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Clinic celebrates annual Tomato Sandwich Party

Photo by Joel Hall
Dr. Charles Johnson (from left), Jane Enniss, Lisa Page, and Michelle Pourron hold up ripe tomatoes outside the Good Shepherd Clinic on Monday. On Aug. 7, the clinic will host it's eighth annual Tomato Sandwich Party, with the goal of raising $50,000 to support the clinic's operations.

Photo by Joel Hall Dr. Charles Johnson (from left), Jane Enniss, Lisa Page, and Michelle Pourron hold up ripe tomatoes outside the Good Shepherd Clinic on Monday. On Aug. 7, the clinic will host it's eighth annual Tomato Sandwich Party, with the goal of raising $50,000 to support the clinic's operations.

For the last 10 years, the Good Shepherd Clinic in Morrow has been a lifesaver, providing free, primary medical care to the county's needy and uninsured.

Around this time every year, however, some of the patients at the Good Shepherd Clinic in Morrow begin to exhibit interesting symptoms, such as being round, red –– and a tomato.

Right now, doctors and staff members are making sure all the tomatoes coming through their doors are in top form, in anticipation of the eighth annual Tomato Sandwich Party on Aug. 7, from 5 to 8 p.m.

In celebration of the clinic's 10th year of operation, the annual fund-raiser will be hosted at the City of Morrow's newest facility, the Morrow Center.

According to L.C. Thomas, chairman of the Good Shepherd Clinic Board of Directors, the clinic saw only 590 patients in its first year of operation, compared to 2,452 patients in 2009. The growth of the clinic, he said, has been largely supported by the success of the Tomato Sandwich Party, which raised more than $40,000 for the clinic last year.

"I think the clinic is an ongoing miracle that God has blessed ... He blessed it with people to volunteer and grants and support from the community that we need to survive," said Thomas. "It [the Tomato Sandwich Party] has expanded our base. It made more people support us, and that's what we need.

"I like to think of the Tomato Sandwich Party as a family reunion," he added. "Every year, we hope that family grows, because we depend on that growth as we expand our services."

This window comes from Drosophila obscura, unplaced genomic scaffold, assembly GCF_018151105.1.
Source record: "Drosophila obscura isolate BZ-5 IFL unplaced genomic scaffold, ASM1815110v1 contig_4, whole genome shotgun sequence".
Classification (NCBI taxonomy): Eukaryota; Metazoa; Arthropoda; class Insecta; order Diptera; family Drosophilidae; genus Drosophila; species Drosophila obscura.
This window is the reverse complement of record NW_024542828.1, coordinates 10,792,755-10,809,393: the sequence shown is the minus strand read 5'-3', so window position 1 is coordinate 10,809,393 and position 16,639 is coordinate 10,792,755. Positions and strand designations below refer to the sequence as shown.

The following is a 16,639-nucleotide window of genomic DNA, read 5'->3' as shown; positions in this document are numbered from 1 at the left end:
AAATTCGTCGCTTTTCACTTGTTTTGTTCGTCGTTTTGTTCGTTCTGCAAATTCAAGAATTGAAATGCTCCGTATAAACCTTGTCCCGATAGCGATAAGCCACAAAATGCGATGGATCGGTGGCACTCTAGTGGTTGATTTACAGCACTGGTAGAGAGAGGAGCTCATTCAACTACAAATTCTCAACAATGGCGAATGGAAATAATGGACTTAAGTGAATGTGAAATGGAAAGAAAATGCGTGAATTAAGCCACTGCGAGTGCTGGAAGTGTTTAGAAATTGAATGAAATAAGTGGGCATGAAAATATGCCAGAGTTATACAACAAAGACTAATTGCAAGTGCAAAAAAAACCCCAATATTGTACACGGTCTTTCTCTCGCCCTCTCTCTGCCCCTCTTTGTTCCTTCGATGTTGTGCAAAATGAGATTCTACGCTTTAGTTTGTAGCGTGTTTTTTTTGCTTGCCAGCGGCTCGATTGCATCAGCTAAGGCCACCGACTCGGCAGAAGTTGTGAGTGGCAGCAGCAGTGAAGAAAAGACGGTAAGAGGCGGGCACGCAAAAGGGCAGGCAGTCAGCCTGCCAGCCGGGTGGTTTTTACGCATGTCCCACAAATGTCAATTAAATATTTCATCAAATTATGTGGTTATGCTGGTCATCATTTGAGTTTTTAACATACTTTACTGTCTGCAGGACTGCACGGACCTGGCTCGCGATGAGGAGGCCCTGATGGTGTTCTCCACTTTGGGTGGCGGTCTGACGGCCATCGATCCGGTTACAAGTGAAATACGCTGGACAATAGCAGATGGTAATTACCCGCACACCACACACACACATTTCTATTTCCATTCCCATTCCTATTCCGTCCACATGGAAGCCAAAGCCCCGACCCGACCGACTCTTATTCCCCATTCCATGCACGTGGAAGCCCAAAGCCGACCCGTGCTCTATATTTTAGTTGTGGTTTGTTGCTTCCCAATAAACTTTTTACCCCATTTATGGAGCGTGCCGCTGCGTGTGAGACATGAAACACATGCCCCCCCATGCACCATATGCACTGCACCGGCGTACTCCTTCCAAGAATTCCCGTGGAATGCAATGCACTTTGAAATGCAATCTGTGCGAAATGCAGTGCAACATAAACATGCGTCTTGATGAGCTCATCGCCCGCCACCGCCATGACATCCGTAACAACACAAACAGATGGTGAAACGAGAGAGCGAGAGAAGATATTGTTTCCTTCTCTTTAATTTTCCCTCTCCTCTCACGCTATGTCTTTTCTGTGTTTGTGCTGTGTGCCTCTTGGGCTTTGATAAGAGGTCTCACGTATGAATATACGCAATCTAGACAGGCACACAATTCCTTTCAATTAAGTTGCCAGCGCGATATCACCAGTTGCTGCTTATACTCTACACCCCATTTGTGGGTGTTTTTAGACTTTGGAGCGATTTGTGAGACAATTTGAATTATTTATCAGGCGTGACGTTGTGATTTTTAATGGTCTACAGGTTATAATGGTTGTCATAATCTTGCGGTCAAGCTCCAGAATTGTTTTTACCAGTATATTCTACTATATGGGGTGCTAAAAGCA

Good Shepherd Clinic Administrator Lisa Page said that this year's fund-raising goal is $50,000, much of which will be used to pay for medical supplies, particularly insulin for diabetic patients. She said that more than 50 percent of the clinic's operating budget comes from individual donations, and she considered the clinic being around for 10 years as "a milestone."

"It's an exciting time," Page said. "We're bigger than we anticipated."

Page said much of the clinic's success depends on volunteers, doctors, and medical professionals being willing to donate their time, and for the first time, this year's Tomato Sandwich Party will feature a volunteer recruitment table. She said there will also be a table urging people to sponsor a patient or a diabetic.

Thomas said that with each $50 donation, the clinic can perform $449.44 worth of medical treatment, which is "a pretty good return on your investment," he said.

Over the years, the Tomato Sandwich Party has grown from being a political fund-raiser for former Clayton News Daily publisher and past State Rep. Jim Wood, into a large, community fund-raiser for the Good Shepherd Clinic. For the past few years, the party has taken place at First Baptist Church of Morrow, but this year, It will move to the Morrow Center.

Steve Sullivan, director of the Morrow Center, said hosting the Tomato Sandwich Party will serve as a way to showcase the new facility, as well as attract new people to the cause of the clinic.

"This is their 10th anniversary, and they just wanted to do a big hoopla for it," Sullivan said. "As part of the community, this is a way we can assist. It's not a political issue, it's not a religious issue, it's a human issue, and that is something we can all relate to."

Wood, a member of the clinic's board of directors, said he is proud of the progress the Tomato Sandwich Party has generated. However, he said the event will stick to its roots of being a simple community gathering around tomatoes.

"I think it [the new location] gives the Tomato Sandwich Party room to grow," Wood said. "The tomato sandwiches won't be any worse or better, but the surroundings will be a little fancier."

The Morrow Center is located at 1180 Southlake Circle, Suite 100 in Morrow. For more information about the Tomato Sandwich Party, call the Good Shepherd Clinic at (770) 968-1310, or e-mail godshep@bellsouth.net.